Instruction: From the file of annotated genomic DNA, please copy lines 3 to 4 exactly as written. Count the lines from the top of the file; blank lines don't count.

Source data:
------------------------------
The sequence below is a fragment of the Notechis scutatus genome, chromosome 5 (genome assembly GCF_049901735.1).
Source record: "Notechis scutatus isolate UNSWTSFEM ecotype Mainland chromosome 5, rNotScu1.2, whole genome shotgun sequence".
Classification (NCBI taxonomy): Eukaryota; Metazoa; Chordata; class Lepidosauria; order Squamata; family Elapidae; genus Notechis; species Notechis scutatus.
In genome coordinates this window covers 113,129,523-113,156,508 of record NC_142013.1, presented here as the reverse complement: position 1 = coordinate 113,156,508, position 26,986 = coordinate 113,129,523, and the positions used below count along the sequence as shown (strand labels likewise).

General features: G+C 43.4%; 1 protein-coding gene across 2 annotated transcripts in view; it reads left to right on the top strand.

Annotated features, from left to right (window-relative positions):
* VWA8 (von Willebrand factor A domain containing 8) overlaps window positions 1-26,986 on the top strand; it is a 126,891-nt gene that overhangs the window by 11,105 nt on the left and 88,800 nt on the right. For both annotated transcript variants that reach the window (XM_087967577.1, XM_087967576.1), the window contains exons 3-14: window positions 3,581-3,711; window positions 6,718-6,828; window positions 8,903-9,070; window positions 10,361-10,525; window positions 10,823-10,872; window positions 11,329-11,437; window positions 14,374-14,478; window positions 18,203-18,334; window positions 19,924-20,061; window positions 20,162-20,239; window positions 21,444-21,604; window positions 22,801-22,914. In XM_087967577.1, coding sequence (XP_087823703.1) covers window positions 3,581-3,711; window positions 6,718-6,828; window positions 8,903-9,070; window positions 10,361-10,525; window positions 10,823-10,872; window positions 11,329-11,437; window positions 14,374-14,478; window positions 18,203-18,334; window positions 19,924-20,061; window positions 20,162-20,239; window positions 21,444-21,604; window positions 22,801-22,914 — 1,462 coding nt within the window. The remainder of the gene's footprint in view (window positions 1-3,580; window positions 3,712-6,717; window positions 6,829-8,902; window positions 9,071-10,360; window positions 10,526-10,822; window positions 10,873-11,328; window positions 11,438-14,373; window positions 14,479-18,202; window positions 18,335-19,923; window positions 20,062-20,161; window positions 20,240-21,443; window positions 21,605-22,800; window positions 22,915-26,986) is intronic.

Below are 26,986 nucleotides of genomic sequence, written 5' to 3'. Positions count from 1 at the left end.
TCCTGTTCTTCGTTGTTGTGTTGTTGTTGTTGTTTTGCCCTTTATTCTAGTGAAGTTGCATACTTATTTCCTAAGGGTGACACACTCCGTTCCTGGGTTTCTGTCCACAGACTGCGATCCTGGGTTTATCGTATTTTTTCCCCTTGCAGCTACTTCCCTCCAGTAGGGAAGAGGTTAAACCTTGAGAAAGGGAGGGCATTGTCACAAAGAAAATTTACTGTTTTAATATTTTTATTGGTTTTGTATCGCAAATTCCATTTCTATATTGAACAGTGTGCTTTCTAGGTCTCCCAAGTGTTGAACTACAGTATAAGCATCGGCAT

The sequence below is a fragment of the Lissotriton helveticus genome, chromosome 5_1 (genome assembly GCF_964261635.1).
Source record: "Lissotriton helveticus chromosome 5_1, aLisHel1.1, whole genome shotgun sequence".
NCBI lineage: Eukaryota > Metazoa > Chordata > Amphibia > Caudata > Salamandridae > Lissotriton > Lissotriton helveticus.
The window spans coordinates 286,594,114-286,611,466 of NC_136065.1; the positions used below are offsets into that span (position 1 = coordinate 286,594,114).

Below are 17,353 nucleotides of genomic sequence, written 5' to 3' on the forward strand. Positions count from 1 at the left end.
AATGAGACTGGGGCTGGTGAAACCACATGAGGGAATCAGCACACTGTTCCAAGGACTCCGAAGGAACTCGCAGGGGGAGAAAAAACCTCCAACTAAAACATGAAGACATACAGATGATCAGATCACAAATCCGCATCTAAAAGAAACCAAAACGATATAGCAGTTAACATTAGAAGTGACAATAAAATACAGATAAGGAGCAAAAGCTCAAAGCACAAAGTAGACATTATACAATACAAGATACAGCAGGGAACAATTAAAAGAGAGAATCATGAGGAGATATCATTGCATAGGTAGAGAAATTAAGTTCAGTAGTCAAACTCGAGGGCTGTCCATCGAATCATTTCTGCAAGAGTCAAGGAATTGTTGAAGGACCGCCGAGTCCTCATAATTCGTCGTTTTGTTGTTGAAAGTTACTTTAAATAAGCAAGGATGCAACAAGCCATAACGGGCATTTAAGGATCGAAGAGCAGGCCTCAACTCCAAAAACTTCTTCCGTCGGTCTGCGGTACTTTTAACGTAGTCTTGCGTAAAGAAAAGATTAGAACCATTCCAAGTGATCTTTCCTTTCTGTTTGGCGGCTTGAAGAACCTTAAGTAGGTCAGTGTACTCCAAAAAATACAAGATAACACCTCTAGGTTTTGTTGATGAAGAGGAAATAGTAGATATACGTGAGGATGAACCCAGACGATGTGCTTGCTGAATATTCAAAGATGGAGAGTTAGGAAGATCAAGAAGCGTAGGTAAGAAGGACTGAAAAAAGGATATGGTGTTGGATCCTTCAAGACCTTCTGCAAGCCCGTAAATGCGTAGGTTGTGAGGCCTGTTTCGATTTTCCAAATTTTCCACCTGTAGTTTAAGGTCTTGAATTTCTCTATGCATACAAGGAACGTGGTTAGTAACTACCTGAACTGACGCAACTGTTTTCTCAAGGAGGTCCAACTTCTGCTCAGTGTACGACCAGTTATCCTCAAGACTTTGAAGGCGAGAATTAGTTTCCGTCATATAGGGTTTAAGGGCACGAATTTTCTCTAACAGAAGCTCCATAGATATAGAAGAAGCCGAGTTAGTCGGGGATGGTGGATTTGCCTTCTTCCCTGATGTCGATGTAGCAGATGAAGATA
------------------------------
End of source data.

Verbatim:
Classification (NCBI taxonomy): Eukaryota; Metazoa; Chordata; class Lepidosauria; order Squamata; family Elapidae; genus Notechis; species Notechis scutatus.
In genome coordinates this window covers 113,129,523-113,156,508 of record NC_142013.1, presented here as the reverse complement: position 1 = coordinate 113,156,508, position 26,986 = coordinate 113,129,523, and the positions used below count along the sequence as shown (strand labels likewise).